Also, there simply is no rite other than those which assume "two or three gathered in my name."

Hmmm maybe this is where the Roman liturgy takes it to another level.
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Thou dravest love from thee, who dravest Me."
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« Reply #98 on: August 24, 2012, 03:58:46 AM »

Welcome to the forum, "Cyrillic". Wink

Thanks Peter J. I take it that you recognised me?  Wink
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« Reply #99 on: August 24, 2012, 04:01:02 AM »

Welcome to the forum, "Cyrillic". Wink

In Orthodoxy, it is the Holy Spirit and not the priest who effects the change. Formally, the change occurs at the Epiklesis where the priest says the following prayer:

"Again we offer to Thee this noetic and unbloody sacrifice; and we beg Thee, we ask Thee, we pray Thee: Send down Thy Holy Spirit upon us and upon these Gifts set forth.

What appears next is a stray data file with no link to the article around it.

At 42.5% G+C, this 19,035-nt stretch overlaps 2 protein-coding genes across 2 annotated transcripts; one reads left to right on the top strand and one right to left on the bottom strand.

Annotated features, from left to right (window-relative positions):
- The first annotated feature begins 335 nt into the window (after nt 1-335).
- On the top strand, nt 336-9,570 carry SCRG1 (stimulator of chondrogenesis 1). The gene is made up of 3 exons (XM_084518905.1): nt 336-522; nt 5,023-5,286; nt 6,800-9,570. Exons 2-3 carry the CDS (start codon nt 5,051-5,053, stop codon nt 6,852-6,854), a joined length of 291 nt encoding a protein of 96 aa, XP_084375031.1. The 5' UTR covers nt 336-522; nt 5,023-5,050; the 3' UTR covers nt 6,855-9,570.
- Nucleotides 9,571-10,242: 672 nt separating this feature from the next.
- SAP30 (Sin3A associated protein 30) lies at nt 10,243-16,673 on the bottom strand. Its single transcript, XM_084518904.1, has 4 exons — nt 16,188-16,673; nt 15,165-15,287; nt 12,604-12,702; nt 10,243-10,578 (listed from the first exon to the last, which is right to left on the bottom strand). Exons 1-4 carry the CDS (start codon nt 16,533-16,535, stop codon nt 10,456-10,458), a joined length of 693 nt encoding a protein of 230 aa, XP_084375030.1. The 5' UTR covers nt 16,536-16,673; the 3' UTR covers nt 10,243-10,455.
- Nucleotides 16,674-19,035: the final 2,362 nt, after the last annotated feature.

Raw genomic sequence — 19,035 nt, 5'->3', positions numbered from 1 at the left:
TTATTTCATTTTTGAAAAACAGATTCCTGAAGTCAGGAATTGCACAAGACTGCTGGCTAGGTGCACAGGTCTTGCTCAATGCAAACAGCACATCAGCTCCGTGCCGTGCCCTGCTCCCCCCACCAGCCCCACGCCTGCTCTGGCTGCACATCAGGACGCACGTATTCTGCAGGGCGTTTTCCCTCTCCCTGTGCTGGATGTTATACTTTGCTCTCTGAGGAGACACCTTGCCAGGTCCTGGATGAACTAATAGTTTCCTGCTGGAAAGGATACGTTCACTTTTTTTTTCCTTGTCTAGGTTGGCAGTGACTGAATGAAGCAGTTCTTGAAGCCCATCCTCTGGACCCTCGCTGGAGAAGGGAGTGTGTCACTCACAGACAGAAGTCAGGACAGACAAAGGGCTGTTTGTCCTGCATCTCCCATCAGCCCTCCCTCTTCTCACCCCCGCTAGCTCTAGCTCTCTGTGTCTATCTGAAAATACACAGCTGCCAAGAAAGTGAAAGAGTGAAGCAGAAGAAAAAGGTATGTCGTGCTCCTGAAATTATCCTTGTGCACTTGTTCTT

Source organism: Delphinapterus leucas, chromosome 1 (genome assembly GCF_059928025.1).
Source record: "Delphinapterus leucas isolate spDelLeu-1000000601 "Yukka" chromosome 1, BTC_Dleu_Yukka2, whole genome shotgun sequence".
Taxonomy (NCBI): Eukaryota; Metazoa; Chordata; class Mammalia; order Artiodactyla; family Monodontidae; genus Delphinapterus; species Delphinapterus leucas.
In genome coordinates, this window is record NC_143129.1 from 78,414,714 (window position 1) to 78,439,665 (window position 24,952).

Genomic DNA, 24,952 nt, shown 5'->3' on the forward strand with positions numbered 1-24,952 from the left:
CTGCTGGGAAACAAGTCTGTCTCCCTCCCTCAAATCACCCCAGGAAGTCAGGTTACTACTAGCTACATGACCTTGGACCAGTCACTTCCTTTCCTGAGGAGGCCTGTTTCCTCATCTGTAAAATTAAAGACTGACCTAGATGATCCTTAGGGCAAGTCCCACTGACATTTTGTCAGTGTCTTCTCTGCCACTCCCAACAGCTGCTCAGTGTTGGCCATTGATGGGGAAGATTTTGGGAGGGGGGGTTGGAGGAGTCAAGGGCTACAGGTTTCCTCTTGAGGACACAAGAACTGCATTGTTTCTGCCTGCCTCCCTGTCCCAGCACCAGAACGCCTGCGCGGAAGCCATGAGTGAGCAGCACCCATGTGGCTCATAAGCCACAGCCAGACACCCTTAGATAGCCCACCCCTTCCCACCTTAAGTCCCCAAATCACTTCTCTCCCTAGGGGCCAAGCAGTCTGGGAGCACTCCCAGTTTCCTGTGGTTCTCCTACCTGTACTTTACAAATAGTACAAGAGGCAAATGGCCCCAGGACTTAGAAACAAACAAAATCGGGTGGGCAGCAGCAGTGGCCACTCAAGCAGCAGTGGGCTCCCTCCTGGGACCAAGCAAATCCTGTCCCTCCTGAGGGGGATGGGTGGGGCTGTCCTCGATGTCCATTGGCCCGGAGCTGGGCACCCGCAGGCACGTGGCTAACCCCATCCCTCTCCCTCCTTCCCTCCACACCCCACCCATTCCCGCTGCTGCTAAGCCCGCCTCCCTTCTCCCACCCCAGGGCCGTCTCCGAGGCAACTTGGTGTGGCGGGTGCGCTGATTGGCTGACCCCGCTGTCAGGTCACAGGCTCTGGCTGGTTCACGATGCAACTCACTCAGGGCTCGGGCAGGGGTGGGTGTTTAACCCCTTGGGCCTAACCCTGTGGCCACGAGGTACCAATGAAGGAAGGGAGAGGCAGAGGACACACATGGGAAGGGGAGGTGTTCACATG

Make this bread the Precious Body of Thy Christ,

And that which is in this Cup, the Precious Blood of Thy Christ,

Changing by Thy Holy Spirit."

When a deacon is present, the assent of the laos is given his amens that follow each petition to the Holy Spirit. In some Orthodox churches, the laos gives its assent by everybody saying amen. The point I am making here is that, the Orthodox priest is praying on behalf of the entire congregation and nothing can happen without the consent or affirmation by the laos, even if it is just one other person present.

This is interesting. The Sacramentary includes rubrics of the 'Order of Mass Without a Congregation' - is this concept foreign to Orthodoxy?

Yes, it is.